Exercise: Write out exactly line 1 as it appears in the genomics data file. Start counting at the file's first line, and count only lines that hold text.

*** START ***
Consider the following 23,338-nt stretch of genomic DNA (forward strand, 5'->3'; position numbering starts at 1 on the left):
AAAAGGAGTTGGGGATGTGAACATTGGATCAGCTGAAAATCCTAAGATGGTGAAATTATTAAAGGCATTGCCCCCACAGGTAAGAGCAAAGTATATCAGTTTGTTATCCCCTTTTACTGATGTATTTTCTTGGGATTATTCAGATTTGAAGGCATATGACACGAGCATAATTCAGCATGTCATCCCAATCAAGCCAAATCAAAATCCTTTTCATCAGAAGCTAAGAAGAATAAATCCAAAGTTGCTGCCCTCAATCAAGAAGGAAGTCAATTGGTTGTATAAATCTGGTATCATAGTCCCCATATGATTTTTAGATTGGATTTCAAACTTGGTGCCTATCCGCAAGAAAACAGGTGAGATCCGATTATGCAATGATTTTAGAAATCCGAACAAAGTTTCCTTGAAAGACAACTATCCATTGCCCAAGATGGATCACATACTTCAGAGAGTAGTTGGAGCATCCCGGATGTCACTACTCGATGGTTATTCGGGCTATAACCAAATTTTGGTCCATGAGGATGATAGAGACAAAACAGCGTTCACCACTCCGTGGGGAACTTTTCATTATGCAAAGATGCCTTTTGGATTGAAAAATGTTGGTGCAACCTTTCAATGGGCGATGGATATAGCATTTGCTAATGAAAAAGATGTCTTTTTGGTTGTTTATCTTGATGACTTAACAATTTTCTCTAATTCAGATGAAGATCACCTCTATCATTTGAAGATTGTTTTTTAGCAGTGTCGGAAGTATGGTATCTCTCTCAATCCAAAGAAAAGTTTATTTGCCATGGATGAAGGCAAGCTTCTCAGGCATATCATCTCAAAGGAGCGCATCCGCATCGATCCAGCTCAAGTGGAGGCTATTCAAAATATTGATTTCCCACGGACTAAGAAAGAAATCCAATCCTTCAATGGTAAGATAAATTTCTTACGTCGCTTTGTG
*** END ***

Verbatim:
Consider the following 23,338-nt stretch of genomic DNA (forward strand, 5'->3'; position numbering starts at 1 on the left):